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What are the Most Common Digestive Issues and How are They Treated?

By: Janet Franklin

Not scientifically reviewed by Dr. Eeks

Millions of people suffer from digestive health issues across the world, and the prevalence of such issues is only increasing by the year.

 

Digestive issues refer to any kind of problem with the digestive system. They can include problems with the breakdown of food or nutritional absorption and can lead to a range of symptoms, such as bloating, constipation, diarrhea, and abdominal cramps.

 

There are hundreds of different kinds of digestive issues, but some are more common than others. In this article, you’ll learn about the most common digestive problems, including their causes, symptoms, and treatments.

 

Irritable Bowel Syndrome

Irritable bowel syndrome, usually shortened to IBS, is one of the most common gastrointestinal disorders, affecting around 11% of the population globally. Although the exact cause of IBS is unknown, it’s thought to be triggered by food sensitivities, disruptions to the gut microbiome, and stress.

 

The symptoms of IBS can range from mild to severe, and they can vary depending on the unique triggers in a person’s life. The main symptoms of IBS include:

  • Abdominal pain and discomfort
  • Changes in bowel movements, such as diarrhea, constipation, or a combination of the two
  • Bloating or excess gas
  • Mucus in the stool

 

Treatment options for IBS vary depending on the root cause of the issue. However, common treatment options include the following:

  • Dietary changes – this may include avoiding certain trigger foods, like dairy, gluten, and high-fat foods.
  • Stress management – techniques may include meditation, breath work, yoga, and reduced workload.
  • Medications – over-the-counter laxities, antidepressants, and antispasmodics can be effective for IBS.
  • Probiotics – if gut microbiome disruptions are thought to be the cause of a person’s IBS, probiotics might help to minimize the symptoms.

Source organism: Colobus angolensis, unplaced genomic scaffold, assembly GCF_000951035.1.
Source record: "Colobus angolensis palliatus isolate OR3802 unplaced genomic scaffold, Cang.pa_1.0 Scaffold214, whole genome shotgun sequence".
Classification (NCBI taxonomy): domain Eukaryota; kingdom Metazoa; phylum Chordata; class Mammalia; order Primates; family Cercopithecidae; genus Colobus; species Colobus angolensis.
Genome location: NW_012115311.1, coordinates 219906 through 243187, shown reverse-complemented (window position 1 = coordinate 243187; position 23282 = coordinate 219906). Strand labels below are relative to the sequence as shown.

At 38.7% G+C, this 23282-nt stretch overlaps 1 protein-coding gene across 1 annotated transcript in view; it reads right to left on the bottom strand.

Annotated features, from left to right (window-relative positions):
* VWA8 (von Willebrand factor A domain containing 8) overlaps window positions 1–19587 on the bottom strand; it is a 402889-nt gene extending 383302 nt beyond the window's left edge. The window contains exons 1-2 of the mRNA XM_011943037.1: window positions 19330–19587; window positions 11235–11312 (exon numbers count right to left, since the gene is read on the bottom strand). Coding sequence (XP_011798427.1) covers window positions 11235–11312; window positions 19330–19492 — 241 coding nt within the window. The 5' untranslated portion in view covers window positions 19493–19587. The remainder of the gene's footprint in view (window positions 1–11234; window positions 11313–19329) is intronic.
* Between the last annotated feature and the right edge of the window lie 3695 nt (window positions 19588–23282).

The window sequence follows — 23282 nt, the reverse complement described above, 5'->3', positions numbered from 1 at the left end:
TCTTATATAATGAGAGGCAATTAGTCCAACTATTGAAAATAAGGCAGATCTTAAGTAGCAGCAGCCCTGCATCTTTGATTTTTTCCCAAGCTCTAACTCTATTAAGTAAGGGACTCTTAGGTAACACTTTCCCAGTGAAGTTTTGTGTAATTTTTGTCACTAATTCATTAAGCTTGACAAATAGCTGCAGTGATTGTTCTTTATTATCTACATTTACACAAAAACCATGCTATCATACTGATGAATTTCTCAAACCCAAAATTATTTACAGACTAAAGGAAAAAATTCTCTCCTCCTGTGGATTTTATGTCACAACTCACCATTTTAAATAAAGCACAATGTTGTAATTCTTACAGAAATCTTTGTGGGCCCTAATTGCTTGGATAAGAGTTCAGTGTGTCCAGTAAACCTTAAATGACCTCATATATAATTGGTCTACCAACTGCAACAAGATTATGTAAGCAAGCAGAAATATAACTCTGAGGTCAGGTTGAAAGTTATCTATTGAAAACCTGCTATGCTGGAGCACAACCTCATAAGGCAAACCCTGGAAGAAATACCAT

Acid Reflux

Acid reflux is the more common term used for gastroesophageal reflux disease (GERD). It describes a condition where stomach acid flows back into the esophagus.

 

The main cause of acid reflux is weakness in the lower esophageal sphincter (the muscle that sits between the esophagus and the stomach). When this sphincter doesn’t close properly, stomach acid flows up the esophagus and causes a burning sensation in the chest.

 

Pregnancy, smoking, obesity, and certain medications (such as NSAIDs and calcium channel blockers) can also contribute to acid reflux.

 

Treatment for acid reflux usually involves positive lifestyle changes and medication. Some lifestyle changes that can help reduce symptoms include:

  • Following a nutrient-dense diet
  • Avoiding common trigger foods
  • Maintaining a healthy weight
  • Elevating the head of the bed
  • Avoiding eating for 2-3 hours before bedtime
  • Quitting smoking and reducing alcohol consumption

 

Medications may also help to reduce GERD symptoms, including antacids, H2 blockers, proton pump inhibitors, and prokinetics.

 

Crohn’s Disease

Crohn’s disease is part of a group of conditions known as irritable bowel disease (IBD), along with ulcerative colitis. It affects the small intestines and causes a host of negative symptoms, including abdominal cramps, weight loss, bloating, and blood in the stool.

 

Crohn’s disease is an autoimmune condition, and the exact cause is unknown. However, there may be a hereditary component, as you’re more likely to suffer from it if one of your parents or grandparents does.

 

The treatment for Crohn’s disease mainly revolves around symptom management. There is no cure but painkillers, immunosuppressants, and dietary changes can be helpful for improving a person’s quality of life.

 

Stomach Ulcers

Stomach ulcers (known medically as gastric ulcers) are painful sores that develop along the inner lining of the stomach. They are usually caused by infection with the bacterial species Helicobacter pylori (H. pylori). However, your risk of developing a stomach ulcer increases with chronic use of non-steroidal anti-inflammatory drugs (NSAIDs), excessive alcohol consumption, smoking, and stress.

 

The main symptoms of stomach ulcers are abdominal cramps and pains, bloating, nausea, vomiting, and changes in appetite. They can be life-threatening if left untreated.

 

The most appropriate treatment for stomach ulcers depends on the cause of the problem. Antibiotics can be used to get rid of an H. pylori infection, and proton pump inhibitors or H2 blockers can be prescribed to reduce the amount of acid inside the stomach, which can help the ulcer to heal.

 

Lifestyle changes, like avoiding spicy or acidic foods, reducing caffeine intake, minimizing stress, and quitting smoking, can be helpful to prevent stomach ulcers from worsening. Some individuals might require surgery to remove the ulcer and repair any associated damage, although this is usually only the case for severe and chronic ulcers.

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